There are more than a few choices to consider when weighing up how to finance your new set of wheels. Most people won’t have the cash outright so there’s plenty to think about when it comes to car finance, including your credit history, interest rates, and whether you should own the car outright or lease a vehicle. If you’re in the market for a new ride, here’s everything you need to know about finance options for your car.
Most people looking at purchasing a car will likely take out a loan. The options are either a secured or unsecured loans. If you were to default on a secured loan the asset (car) can be taken as security. A car loan that is unsecured may have a higher rate of interest to compensate for the lender having less security. Depending on the company you take the loan through, different criteria will apply, with different levels of flexibility. Many car loan companies like Zoom Car Loans , for example, offer loans with no deposit needed.
Personal loans are taken out directly from a financial institution, and theoretically can be used for any number of big purchases, which may or may not include a car. Some of the benefits of a personal loan over a car loan include the flexibility to resell the vehicle before the loan has been paid in its entirety, since most personal loans are unsecured. Personal loans are usually available in varying amount of between $1000 to $10,000, depending on the lender, and can be taken out with either a fixed or variable interest rate.
There are benefits for each type of rate depending on the current interest rate, and whether or not it is expected to fall or rise. Because personal loans are generally unsecured, they are also beneficial for those wishing to buy a used car, without having to use the value of the car as collateral against the loan. The trade off for this flexibility is generally a higher interest rate.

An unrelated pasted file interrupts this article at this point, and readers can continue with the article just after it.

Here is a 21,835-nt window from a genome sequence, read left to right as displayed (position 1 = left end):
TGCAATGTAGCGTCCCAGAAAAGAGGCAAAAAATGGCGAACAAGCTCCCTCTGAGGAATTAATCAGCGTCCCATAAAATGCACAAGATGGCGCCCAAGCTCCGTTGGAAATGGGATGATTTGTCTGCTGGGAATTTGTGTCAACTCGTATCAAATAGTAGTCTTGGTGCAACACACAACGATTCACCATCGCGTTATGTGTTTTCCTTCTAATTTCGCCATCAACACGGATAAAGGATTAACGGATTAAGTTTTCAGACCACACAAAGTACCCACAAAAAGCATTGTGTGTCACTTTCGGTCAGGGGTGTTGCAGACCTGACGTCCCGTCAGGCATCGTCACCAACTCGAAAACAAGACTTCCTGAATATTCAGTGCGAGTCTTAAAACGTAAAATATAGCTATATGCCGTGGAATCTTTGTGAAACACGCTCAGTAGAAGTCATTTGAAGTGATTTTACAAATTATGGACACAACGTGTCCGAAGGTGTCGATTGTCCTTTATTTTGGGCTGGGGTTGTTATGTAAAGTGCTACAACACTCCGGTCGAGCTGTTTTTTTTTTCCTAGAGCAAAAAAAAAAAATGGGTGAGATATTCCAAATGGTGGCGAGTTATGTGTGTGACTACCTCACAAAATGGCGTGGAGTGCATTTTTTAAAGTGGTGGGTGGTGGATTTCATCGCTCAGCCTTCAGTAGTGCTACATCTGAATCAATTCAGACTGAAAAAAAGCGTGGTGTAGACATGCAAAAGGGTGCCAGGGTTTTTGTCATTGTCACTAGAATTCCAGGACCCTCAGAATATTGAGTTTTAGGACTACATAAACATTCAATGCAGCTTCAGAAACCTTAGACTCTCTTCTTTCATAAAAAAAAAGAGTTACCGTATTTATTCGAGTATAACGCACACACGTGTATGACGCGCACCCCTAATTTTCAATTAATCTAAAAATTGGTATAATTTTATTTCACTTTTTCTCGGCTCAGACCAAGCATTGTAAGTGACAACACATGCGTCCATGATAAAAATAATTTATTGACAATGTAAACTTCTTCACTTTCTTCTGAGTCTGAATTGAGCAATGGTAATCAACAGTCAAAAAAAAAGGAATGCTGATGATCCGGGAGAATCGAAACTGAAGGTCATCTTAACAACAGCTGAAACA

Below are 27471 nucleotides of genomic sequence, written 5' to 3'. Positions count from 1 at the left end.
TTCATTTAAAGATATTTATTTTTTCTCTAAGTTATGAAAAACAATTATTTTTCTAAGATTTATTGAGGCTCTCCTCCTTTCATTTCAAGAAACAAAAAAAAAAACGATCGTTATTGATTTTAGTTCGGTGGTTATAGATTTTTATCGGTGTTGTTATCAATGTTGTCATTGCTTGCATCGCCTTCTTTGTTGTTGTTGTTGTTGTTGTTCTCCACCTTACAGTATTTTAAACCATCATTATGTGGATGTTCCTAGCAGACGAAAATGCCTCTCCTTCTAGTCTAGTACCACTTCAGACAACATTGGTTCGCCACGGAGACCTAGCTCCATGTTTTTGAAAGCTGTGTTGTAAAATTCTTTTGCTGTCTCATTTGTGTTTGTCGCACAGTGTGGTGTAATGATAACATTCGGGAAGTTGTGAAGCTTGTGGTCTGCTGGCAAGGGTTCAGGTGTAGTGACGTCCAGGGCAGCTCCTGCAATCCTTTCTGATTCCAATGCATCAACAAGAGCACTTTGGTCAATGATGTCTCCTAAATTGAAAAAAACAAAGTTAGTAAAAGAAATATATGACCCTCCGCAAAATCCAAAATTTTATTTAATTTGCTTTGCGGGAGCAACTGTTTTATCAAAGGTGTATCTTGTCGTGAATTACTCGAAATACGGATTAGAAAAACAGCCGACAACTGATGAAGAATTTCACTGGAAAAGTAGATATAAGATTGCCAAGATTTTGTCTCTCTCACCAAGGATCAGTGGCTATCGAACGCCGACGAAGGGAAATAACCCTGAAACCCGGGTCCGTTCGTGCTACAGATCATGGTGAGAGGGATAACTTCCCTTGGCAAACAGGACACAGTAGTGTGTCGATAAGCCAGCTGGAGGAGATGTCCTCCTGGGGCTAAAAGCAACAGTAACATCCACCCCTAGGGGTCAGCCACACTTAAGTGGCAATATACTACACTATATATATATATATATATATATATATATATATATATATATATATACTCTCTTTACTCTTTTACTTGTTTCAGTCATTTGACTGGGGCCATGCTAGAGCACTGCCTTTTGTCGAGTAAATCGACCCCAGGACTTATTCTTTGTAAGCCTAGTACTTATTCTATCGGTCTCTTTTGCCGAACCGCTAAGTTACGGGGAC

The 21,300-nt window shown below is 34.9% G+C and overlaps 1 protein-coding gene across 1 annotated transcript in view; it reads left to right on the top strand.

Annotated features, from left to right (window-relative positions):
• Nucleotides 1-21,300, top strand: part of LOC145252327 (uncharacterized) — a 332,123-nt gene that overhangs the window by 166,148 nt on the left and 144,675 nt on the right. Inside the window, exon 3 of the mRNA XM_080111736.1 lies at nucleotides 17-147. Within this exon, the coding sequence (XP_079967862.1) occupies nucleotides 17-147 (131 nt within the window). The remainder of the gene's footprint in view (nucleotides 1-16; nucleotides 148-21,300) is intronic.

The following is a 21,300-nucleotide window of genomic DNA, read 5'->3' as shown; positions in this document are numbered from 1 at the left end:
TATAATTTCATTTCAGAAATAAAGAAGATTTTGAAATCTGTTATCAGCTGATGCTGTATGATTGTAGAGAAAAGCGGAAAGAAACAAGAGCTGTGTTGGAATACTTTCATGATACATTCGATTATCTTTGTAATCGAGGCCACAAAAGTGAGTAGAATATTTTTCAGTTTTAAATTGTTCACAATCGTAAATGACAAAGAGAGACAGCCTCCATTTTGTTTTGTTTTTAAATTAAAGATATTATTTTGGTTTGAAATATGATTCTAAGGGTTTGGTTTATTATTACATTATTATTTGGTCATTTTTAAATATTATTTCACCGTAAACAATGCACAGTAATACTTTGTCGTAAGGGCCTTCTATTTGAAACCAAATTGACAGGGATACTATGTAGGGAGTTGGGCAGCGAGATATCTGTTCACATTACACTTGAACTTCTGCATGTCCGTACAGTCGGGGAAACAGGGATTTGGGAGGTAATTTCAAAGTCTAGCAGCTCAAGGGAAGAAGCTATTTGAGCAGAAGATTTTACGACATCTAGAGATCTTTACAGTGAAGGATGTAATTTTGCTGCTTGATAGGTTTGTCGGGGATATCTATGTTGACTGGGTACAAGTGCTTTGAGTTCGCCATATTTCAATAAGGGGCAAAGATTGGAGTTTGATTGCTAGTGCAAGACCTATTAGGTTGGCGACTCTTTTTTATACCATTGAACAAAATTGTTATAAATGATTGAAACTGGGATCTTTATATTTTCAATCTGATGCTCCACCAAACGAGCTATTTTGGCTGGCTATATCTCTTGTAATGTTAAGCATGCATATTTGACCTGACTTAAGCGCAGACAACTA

Car Dealer Finance
For the sake of convenience, many people take out a loan directly with the dealership where they’ve purchased the new or second hand car. Often however, it may not be the best deal, and could include additional fees such as loan insurance for the dealer, as well as other fees and commissions. It’s always a good idea to explore your options.
Credit Card and Home Loan Redraw
While it might seem impulsive, buying a car on a credit card may not be as bad as it sounds. If you’ve got a credit card with a favourable interest rate, i.e. less than 13 per cent per annum, and plenty of available credit, buying a car with your credit card may be both convenient and practical. It can make sense especially if you only need to borrow a certain amount, which may be lower than a lender’s minimum.
Another way to finance a new car could be with your home loan’s redraw facility (usually only available on variable loans.) As long as there is enough equity in the home, the benefits of this option include a much lower interest rate than a personal loan.
Have you taken out finance for a new or used car? What option did you go with? Share your experiences below!